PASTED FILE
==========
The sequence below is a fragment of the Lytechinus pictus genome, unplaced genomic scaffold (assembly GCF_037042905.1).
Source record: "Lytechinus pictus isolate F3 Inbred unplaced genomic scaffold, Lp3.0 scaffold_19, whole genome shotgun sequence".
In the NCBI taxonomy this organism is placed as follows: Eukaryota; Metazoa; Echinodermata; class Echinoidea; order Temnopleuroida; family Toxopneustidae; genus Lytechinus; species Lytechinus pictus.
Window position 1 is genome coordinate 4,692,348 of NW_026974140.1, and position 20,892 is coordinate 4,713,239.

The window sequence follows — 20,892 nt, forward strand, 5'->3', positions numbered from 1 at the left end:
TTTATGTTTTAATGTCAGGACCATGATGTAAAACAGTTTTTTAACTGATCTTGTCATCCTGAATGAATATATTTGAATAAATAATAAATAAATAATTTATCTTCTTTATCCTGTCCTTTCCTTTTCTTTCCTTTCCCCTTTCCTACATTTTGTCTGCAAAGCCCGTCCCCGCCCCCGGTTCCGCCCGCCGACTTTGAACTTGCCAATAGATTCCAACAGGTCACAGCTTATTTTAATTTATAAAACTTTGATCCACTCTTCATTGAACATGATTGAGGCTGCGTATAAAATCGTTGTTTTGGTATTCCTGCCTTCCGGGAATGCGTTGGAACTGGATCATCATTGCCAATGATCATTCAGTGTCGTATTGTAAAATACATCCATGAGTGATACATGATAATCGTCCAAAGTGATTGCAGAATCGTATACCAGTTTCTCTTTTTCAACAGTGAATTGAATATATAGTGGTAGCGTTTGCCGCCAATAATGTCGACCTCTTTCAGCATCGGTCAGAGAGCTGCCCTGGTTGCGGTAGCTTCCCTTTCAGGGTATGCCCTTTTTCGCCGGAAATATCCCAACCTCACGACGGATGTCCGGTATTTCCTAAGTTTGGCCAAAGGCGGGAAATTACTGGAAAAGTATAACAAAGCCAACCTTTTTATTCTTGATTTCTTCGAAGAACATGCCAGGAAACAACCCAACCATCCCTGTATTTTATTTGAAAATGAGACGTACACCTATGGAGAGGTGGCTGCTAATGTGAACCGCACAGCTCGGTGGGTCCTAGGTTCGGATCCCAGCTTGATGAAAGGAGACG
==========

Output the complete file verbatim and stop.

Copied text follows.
The sequence below is a fragment of the Lytechinus pictus genome, unplaced genomic scaffold (assembly GCF_037042905.1).
Source record: "Lytechinus pictus isolate F3 Inbred unplaced genomic scaffold, Lp3.0 scaffold_19, whole genome shotgun sequence".
In the NCBI taxonomy this organism is placed as follows: Eukaryota; Metazoa; Echinodermata; class Echinoidea; order Temnopleuroida; family Toxopneustidae; genus Lytechinus; species Lytechinus pictus.
Window position 1 is genome coordinate 4,692,348 of NW_026974140.1, and position 20,892 is coordinate 4,713,239.

The window sequence follows — 20,892 nt, forward strand, 5'->3', positions numbered from 1 at the left end:
TTTATGTTTTAATGTCAGGACCATGATGTAAAACAGTTTTTTAACTGATCTTGTCATCCTGAATGAATATATTTGAATAAATAATAAATAAATAATTTATCTTCTTTATCCTGTCCTTTCCTTTTCTTTCCTTTCCCCTTTCCTACATTTTGTCTGCAAAGCCCGTCCCCGCCCCCGGTTCCGCCCGCCGACTTTGAACTTGCCAATAGATTCCAACAGGTCACAGCTTATTTTAATTTATAAAACTTTGATCCACTCTTCATTGAACATGATTGAGGCTGCGTATAAAATCGTTGTTTTGGTATTCCTGCCTTCCGGGAATGCGTTGGAACTGGATCATCATTGCCAATGATCATTCAGTGTCGTATTGTAAAATACATCCATGAGTGATACATGATAATCGTCCAAAGTGATTGCAGAATCGTATACCAGTTTCTCTTTTTCAACAGTGAATTGAATATATAGTGGTAGCGTTTGCCGCCAATAATGTCGACCTCTTTCAGCATCGGTCAGAGAGCTGCCCTGGTTGCGGTAGCTTCCCTTTCAGGGTATGCCCTTTTTCGCCGGAAATATCCCAACCTCACGACGGATGTCCGGTATTTCCTAAGTTTGGCCAAAGGCGGGAAATTACTGGAAAAGTATAACAAAGCCAACCTTTTTATTCTTGATTTCTTCGAAGAACATGCCAGGAAACAACCCAACCATCCCTGTATTTTATTTGAAAATGAGACGTACACCTATGGAGAGGTGGCTGCTAATGTGAACCGCACAGCTCGGTGGGTCCTAGGTTCGGATCCCAGCTTGATGAAAGGAGACG